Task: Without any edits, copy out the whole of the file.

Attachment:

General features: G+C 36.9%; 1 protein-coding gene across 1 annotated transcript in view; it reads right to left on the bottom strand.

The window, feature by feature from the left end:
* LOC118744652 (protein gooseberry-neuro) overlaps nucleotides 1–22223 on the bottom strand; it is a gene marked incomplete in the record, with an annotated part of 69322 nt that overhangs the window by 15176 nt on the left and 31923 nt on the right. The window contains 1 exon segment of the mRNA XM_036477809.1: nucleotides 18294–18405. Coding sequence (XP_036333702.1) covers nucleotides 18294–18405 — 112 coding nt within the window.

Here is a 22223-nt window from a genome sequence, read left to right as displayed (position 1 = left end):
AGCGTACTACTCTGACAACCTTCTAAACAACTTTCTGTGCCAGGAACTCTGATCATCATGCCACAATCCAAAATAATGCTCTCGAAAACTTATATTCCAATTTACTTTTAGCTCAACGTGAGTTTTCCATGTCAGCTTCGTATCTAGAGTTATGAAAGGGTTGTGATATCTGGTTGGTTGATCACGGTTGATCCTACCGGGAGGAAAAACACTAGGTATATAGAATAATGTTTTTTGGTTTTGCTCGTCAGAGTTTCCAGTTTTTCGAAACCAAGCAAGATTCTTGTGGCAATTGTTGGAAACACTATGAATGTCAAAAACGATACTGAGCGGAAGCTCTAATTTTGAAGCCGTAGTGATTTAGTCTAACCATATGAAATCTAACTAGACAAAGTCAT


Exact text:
General features: G+C 36.9%; 1 protein-coding gene across 1 annotated transcript in view; it reads right to left on the bottom strand.

The window, feature by feature from the left end:
* LOC118744652 (protein gooseberry-neuro) overlaps nucleotides 1–22223 on the bottom strand; it is a gene marked incomplete in the record, with an annotated part of 69322 nt that overhangs the window by 15176 nt on the left and 31923 nt on the right. The window contains 1 exon segment of the mRNA XM_036477809.1: nucleotides 18294–18405. Coding sequence (XP_036333702.1) covers nucleotides 18294–18405 — 112 coding nt within the window.

Here is a 22223-nt window from a genome sequence, read left to right as displayed (position 1 = left end):
AGCGTACTACTCTGACAACCTTCTAAACAACTTTCTGTGCCAGGAACTCTGATCATCATGCCACAATCCAAAATAATGCTCTCGAAAACTTATATTCCAATTTACTTTTAGCTCAACGTGAGTTTTCCATGTCAGCTTCGTATCTAGAGTTATGAAAGGGTTGTGATATCTGGTTGGTTGATCACGGTTGATCCTACCGGGAGGAAAAACACTAGGTATATAGAATAATGTTTTTTGGTTTTGCTCGTCAGAGTTTCCAGTTTTTCGAAACCAAGCAAGATTCTTGTGGCAATTGTTGGAAACACTATGAATGTCAAAAACGATACTGAGCGGAAGCTCTAATTTTGAAGCCGTAGTGATTTAGTCTAACCATATGAAATCTAACTAGACAAAGTCAT